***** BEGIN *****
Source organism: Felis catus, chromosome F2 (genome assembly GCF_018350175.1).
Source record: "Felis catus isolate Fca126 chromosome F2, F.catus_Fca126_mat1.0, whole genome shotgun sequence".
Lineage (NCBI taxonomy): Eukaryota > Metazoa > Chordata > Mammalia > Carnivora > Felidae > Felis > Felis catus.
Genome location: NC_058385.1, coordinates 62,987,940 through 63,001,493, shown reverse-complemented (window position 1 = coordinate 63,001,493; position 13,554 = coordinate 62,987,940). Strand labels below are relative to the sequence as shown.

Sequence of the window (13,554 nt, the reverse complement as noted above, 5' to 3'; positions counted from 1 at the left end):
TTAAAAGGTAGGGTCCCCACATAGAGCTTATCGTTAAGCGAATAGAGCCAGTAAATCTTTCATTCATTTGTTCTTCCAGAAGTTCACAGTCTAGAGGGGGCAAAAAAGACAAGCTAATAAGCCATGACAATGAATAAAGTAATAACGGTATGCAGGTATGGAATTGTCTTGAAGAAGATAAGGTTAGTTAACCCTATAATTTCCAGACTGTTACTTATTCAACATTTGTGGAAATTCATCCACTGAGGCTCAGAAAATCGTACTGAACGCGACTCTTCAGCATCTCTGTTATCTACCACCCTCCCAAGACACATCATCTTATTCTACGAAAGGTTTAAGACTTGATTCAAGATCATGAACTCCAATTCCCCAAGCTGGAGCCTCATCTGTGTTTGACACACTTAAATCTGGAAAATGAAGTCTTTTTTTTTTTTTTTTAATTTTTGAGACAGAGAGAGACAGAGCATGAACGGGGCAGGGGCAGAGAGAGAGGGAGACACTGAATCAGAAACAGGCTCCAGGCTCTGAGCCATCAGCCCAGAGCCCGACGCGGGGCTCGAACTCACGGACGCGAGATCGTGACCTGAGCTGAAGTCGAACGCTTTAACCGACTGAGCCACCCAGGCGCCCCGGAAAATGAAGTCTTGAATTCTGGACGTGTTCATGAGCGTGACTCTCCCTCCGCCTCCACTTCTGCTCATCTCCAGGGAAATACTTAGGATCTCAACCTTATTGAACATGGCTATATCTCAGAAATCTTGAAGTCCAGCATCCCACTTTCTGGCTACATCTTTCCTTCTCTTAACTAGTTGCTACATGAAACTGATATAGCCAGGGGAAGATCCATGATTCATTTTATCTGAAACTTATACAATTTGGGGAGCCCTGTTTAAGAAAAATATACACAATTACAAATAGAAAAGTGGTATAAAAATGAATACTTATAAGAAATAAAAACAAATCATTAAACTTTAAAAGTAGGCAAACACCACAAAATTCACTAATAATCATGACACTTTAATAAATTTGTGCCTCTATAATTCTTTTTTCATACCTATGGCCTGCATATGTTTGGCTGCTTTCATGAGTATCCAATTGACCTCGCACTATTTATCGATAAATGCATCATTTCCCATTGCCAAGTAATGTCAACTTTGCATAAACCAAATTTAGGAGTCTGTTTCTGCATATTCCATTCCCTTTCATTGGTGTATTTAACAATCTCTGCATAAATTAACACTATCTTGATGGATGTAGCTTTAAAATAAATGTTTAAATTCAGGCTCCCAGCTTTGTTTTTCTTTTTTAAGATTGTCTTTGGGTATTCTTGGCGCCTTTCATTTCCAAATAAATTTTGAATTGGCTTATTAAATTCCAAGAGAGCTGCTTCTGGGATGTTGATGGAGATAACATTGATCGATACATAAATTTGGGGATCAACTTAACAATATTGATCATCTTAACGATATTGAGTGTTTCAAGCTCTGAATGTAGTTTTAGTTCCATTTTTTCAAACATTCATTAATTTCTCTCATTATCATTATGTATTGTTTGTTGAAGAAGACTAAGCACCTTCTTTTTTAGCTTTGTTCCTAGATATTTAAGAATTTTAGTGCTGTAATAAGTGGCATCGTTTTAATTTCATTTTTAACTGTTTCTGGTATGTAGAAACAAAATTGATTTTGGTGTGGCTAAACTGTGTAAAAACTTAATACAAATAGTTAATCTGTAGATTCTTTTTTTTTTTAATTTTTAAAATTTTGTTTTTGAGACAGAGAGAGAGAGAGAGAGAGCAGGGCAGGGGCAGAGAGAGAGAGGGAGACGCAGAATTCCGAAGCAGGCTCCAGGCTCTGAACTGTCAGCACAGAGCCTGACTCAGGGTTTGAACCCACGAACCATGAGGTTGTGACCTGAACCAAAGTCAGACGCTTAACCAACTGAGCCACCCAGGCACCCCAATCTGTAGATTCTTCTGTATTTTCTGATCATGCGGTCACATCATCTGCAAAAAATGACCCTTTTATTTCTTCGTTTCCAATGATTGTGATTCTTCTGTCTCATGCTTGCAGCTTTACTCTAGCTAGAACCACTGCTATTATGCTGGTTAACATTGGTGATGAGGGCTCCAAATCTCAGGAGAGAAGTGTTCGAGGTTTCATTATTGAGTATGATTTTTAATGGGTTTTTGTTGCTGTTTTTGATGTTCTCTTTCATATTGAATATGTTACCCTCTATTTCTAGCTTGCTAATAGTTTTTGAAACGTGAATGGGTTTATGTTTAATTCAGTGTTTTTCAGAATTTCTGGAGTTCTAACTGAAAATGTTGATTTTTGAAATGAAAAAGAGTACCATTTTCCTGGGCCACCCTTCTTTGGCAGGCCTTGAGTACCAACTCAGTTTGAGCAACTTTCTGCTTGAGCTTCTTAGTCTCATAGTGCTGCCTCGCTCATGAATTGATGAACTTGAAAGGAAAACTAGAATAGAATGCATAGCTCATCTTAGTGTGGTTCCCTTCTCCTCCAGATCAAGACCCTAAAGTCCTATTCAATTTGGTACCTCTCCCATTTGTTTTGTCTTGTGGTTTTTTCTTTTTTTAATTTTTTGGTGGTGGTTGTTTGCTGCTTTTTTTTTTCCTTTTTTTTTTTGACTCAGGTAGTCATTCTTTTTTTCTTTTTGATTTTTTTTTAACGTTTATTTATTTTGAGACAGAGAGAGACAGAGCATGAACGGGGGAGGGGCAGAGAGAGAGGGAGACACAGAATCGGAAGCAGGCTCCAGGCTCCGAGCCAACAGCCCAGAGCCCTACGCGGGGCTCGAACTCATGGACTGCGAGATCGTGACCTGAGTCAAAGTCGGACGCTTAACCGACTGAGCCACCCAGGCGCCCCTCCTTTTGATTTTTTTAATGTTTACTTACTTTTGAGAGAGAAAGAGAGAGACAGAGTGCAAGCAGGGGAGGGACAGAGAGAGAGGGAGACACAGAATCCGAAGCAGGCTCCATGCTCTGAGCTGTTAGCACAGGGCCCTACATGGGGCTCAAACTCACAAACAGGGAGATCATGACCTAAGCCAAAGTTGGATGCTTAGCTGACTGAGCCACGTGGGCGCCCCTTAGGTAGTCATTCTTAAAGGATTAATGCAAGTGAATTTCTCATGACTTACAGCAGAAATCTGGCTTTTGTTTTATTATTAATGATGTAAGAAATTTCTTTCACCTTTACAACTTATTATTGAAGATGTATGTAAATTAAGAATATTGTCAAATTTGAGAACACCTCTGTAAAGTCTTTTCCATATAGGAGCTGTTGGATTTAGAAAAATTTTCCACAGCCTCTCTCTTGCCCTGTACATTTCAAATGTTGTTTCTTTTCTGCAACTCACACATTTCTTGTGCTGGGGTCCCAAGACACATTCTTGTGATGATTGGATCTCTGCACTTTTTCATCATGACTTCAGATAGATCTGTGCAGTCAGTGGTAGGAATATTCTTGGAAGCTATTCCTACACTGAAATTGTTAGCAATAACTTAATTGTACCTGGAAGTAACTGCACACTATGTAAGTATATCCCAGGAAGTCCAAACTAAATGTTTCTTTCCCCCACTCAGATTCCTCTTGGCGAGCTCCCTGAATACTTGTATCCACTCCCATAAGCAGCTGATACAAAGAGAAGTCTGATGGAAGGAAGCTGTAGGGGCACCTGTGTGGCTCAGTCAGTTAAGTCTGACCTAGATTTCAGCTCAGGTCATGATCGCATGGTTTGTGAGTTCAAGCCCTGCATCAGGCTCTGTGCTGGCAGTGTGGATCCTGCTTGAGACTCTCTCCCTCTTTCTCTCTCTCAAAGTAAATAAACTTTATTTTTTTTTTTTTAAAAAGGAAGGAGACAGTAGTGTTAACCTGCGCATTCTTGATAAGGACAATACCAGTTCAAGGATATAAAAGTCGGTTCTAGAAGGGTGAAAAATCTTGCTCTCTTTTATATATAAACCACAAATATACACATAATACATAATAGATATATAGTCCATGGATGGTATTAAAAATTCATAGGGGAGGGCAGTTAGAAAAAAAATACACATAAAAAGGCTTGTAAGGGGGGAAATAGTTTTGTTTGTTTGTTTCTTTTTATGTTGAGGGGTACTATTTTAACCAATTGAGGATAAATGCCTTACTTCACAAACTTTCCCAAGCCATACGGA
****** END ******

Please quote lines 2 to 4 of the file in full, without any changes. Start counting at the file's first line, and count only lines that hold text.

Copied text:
Source record: "Felis catus isolate Fca126 chromosome F2, F.catus_Fca126_mat1.0, whole genome shotgun sequence".
Lineage (NCBI taxonomy): Eukaryota > Metazoa > Chordata > Mammalia > Carnivora > Felidae > Felis > Felis catus.
Genome location: NC_058385.1, coordinates 62,987,940 through 63,001,493, shown reverse-complemented (window position 1 = coordinate 63,001,493; position 13,554 = coordinate 62,987,940). Strand labels below are relative to the sequence as shown.